- there should be a very permissive crossdomain.xml file on
- the firehose does not host a crossdomain.xml file for its production
- twitter.com and api.twitter.com have restrictive crossdomain.xml
to my understanding (but correct me if i'm wrong), it is possible to do some
nasty things regarding cookies between web applications when crossdomain.xml
files get involved. twitter.com will probably remain to have a restrictive
policy, but we have wanted for a while (but haven't gotten around to it yet)
to do a security audit of api.twitter.com before relaxing the file there. i
apologise for the inconvenience.
On Mon, Apr 12, 2010 at 5:04 AM, Martin Heidegger <mastakan...@gmail.com>wrote:
> To me this step makes very few sense.
> This API is already public - all data served by this api is public -
> flash programmers or not.
> Programmers start to create "twitter.api" proxys infrastructure that
> reads data from this api
> and serves just to work around the crossdomain.xml. It is also
> possible to work-around this
> flash applications should
> To me this is unnecessary hazzle for a lot of developers that doesn't
> really stop them doing anything
> that they would without this restriction (well - it might reduce the
> responsetime and the quality of their applications).
> And for what? To avoid or some temporary load difficulties? This API
> is online/live for more
> than a year now. I hope you reconcider opening it soon.
> On Mar 19, 8:53 pm, "Orian Marx (@orian)" <or...@orianmarx.com> wrote:
> > John, thanks for the response. This makes sense.
> > While I do trust that the existingcrossdomain.xml policies were
> > implemented out of a *concern* for user privacy and security, I don't
> > believe they should remain as they currently are, and while the issue
> > has been repeatedly brought to attention in this forum it has never
> > had an official response other than "we're thinking about it". I think
> > a lot of Flash developers have been very patient with Twitter in this
> > regard. Keep in mind we're not talking about some particular service
> > call on an API being unavailable, but rather the entire non-search
> > Twitter API.
> > Twitter has addressed security concerns very well through OAuth. There
> > is really no reason Flash apps should be restricted if they are making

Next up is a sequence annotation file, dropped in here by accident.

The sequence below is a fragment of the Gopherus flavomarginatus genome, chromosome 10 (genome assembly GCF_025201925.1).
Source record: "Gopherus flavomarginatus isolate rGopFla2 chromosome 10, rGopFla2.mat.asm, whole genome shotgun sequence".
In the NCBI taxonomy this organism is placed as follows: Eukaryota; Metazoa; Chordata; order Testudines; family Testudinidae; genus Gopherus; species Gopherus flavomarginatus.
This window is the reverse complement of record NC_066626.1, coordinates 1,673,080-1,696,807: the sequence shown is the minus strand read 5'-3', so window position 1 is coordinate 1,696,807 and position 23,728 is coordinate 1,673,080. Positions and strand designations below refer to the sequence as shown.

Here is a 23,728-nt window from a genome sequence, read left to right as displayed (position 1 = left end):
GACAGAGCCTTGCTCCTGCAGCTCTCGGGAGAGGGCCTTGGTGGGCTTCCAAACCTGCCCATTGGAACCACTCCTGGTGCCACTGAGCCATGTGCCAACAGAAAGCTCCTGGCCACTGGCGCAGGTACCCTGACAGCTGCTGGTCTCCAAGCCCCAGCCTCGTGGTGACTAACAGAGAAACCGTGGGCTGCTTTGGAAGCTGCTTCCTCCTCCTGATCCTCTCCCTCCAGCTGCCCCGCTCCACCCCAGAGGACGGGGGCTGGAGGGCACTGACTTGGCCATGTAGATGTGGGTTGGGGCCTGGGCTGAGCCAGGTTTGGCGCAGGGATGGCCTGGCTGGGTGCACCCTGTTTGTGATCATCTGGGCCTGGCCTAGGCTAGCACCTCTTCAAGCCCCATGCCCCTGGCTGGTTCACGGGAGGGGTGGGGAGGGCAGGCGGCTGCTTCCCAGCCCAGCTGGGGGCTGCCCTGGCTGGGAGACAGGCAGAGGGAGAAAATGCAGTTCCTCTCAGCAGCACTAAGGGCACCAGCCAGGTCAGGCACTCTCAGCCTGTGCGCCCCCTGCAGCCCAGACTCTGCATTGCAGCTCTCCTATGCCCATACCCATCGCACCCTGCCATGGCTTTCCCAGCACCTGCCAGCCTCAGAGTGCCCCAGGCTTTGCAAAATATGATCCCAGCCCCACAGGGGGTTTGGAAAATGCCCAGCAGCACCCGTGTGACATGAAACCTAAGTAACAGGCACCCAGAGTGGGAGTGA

> > OAuth calls to the new api.twitter.com endpoints. For other
> > discussions of this please seehttp://
> > andhttp://
> > -Orian
> > On Mar 19, 2:17 pm, John Kalucki <j...@twitter.com> wrote:
> > > Currently the Streaming API is primarily intended for service to
> > > integrations, and we've provisioned stream.twitter.com as such. We've
> > > opened it up for all sorts of open-ended experimentation as well.
> > > we've asked large-scale deployments, such desktop apps and widgets, to
> > > off on releasing products against the Streaming API until we can
> provide a
> > > few more features (oAuth, etc.), provide sufficient capacity, and fully
> > > isolate desktop traffic from integration traffic.
> > > A single Hosebird process can pump out a lot of data. A cluster of them
> is a
> > > bit like a bull in a china shop. We want to avoid a success catastrophe
> > > where a set of popular clients releases all at once and inadvertently
> > > overwhelms the service and potentially knocks integrations and/or
> > > non-trivial slice of www traffic offline. This would be bad for
> > > including open experimental access. So, among a dozen other disabled
> > > features,crossdomain.xml is also off on stream.twitter.com.
> > > We're working on this right now. Please have patience.
> > > Thecrossdomain.xml policy on other endpoints is the doing of others,
> and I
> > > don't remember all the details. Please trust that the policies chosen
> > > made with user privacy and user security as the primary concerns.
> > > -John Kaluckihttp://twitter.com/jkalucki
> > > Infrastructure, Twitter Inc.
> > > On Fri, Mar 19, 2010 at 8:55 AM, Orian Marx (@orian) <
> > > > Am I interpreting this correct as saying "out of capacity concern
> > > > we're currently blocking Flash developers"? Thecrossdomain.xml issue
> > > > has been extremely frustrating across all of Twitter's service
> > > > endpoints and if I'm interpreting this post correctly this just adds
> > > > to a series of poor choices Twitter has made in regard to Flash
> > > > developers in my opinion. If this service needs to be limited for
> > > > capacity reasons it should be limited in the same way regardless of
> > > > what technology you are using to make requests of the API.
> > > > -Orian Marx
> > > > Flex Developer
> > > > On Mar 17, 1:50 pm, John Kalucki <j...@twitter.com> wrote:
> > > > > It's in the code, but turned off out of an abundance of caution for
> > > > capacity
> > > > > reasons. Given our current plans, it's going to be a little while
> > > > > before we can turn this on.
> > > > > -John Kaluckihttp://twitter.com/jkalucki
> > > > > Infrastructure, Twitter Inc.
> > > > > On Wed, Mar 17, 2010 at 10:29 AM, TarGz <julien.ter...@gmail.com>
> > > > > > hi,
> > > > > > I have prevriuosly work on twittearth.com and now I work a
> > > > > > that use the stream API.
> > > > > > The stream API work very well, it is very responsive and
> powerfull and
> > > > > > help me build a realtime geolocated search tool...
> > > > > > The bad sing is that my Flash app only work offline because of
> the lak
> > > > > > ofcrossdomain.xml
> > > > > > Did you have plan to put ahttp://
> > > > > > file live soon ? because I love to share my tools with the world.
> > > > > > Thank per advance for your answer(s)
> > > > > > Looking forward for your reply
> > > > To unsubscribe from this group, send email to
> > > > unsubscribegooglegroups.com or reply to this email with the words
> > > > ME" as the subject.
> To unsubscribe, reply using "remove me" as the subject.
Twitter Platform Team